The landlord-tenant relationship is not always as straightforward as it may seem. This is especially true when a property owner may need to compensate a tenant, as opposed to the more usual rent payments from tenant to landlord. While it is true that there are reasons why a property owner may need to pay a tenant, the compensation that may be owed to tenants may not actually be the property owner’s responsibility.

In certain situations, a property owner may be required to compensate a tenant. Such situations are generally rare but can and do occur. For example, if a landlord is unable to make essential repairs to a property but authorizes the tenant to do so, the tenant may need to be reimbursed the cost of those repairs. Another example would be offering a tenant cash to leave a property. Eviction proceedings can be a long process. At times, it may save money to simply offer a wayward tenant money if they agree to move out quickly. This “cash for keys” method may help to quickly replace a tenant not paying rent and possibly avoid expensive legal fees.

However, there are situations when a property owner may think that they must compensate their tenants, but they don’t have to. For example, if your rental property is severely damaged by a fire or natural disaster, chances are that some of the tenant’s personal property will be damaged, too. Also, the tenant may need to temporarily relocate while repairs are being made. The property owner (and their tenant) may think that it is the property owner’s responsibility to replace the lost property as well as cover the cost of a hotel stay if the property is uninhabitable.

But that is not the case. Rental property owners are almost never responsible to pay to replace a tenant’s lost or damaged personal items in these such situations. Additionally, when a rental property is damaged and officially rendered uninhabitable due to events out of a property owner’s control, the tenant should look to their renter’s insurance to cover the cost of their hotel. A renter’s insurance policy also covers a tenant’s personal items, and, depending on the specific circumstances of an event, the insurance company may compensate the tenant for any losses. Therefore, it is so important to require your tenants to obtain and maintain a renter’s insurance policy.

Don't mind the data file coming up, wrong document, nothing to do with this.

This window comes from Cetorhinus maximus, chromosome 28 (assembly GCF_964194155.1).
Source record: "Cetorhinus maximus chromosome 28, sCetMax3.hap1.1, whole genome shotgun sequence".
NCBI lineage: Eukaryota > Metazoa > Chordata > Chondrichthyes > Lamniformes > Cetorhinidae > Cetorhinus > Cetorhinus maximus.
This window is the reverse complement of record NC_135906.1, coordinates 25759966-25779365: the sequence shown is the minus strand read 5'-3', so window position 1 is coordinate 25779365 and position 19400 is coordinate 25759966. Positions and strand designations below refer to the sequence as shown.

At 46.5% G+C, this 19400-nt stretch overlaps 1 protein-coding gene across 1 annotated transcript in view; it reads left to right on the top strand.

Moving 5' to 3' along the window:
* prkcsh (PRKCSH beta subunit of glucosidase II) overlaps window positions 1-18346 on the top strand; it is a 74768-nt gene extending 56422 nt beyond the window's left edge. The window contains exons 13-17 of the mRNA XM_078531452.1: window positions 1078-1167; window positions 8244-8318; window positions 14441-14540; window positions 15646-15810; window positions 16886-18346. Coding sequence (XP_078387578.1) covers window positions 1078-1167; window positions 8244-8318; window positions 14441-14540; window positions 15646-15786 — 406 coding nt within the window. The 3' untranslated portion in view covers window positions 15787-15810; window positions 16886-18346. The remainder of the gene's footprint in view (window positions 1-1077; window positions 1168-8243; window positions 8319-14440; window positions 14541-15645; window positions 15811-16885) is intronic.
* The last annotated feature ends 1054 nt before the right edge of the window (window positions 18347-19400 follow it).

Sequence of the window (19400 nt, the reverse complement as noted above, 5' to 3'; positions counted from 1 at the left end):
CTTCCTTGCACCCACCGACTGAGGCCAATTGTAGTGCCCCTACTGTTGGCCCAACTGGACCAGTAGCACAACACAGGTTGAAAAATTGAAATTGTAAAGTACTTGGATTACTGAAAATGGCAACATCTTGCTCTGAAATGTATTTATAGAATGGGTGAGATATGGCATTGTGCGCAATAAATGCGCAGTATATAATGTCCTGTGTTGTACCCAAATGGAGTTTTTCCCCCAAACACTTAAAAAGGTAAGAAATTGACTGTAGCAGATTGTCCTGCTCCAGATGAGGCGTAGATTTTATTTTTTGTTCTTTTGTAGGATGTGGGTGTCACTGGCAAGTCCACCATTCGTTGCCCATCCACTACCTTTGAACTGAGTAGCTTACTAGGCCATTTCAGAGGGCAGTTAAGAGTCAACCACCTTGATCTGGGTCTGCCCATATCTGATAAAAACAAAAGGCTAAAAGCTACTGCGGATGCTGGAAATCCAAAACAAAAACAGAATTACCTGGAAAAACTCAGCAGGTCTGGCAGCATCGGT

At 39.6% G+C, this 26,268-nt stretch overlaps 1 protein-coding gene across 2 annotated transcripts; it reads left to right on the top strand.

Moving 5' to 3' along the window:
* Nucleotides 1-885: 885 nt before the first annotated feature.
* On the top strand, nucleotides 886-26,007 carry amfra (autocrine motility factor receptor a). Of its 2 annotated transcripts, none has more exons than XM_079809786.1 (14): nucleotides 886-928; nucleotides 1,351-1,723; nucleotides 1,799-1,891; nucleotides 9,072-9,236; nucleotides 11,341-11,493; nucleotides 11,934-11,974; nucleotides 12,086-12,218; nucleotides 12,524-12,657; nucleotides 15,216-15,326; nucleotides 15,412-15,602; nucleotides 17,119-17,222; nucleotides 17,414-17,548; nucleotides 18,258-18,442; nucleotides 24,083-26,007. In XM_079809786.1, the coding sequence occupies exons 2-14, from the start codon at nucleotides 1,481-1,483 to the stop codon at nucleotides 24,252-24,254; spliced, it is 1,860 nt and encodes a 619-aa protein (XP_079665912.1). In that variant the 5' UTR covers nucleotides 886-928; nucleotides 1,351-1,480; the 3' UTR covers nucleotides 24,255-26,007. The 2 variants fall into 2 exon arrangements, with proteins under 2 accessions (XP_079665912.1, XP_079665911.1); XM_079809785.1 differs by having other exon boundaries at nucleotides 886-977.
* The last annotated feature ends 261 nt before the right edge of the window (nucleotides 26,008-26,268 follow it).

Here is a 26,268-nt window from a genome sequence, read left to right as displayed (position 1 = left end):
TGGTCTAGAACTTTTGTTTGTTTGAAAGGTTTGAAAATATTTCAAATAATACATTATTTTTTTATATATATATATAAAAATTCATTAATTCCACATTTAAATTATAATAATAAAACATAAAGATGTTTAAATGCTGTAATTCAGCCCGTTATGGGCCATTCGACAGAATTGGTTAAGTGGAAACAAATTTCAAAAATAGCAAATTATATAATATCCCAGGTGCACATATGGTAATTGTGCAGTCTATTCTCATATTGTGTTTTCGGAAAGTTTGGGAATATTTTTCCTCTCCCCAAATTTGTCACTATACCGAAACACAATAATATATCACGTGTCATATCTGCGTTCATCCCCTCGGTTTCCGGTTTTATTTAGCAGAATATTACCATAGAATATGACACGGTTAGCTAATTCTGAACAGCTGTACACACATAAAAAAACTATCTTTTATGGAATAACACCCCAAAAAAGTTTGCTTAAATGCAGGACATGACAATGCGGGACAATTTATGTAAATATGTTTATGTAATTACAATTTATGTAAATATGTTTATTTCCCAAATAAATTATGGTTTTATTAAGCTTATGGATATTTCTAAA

Property owners who have compensated tenants in the past should consider taking the time to review their approach and practices. If you find that you are making it a habit to compensate tenants when you shouldn’t be, changing your approach could improve your bottom line. For more information, contact your local independently owned and operated Real Property Management office.

*This content is for informational purposes. Real Property Management is not a financial advisor. In order to make the best financial decision that suits your own needs, you must conduct your own research and seek the advice of a locally licensed financial advisor as necessary.

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  • Jeff Pepperney

    Jeff Pepperney is president of Real Property Management, the largest single-family property management organization in North America. He is a Certified Franchise Executive through the International Franchise Association with more than 20 years in executive leadership roles in franchise and consumer services.

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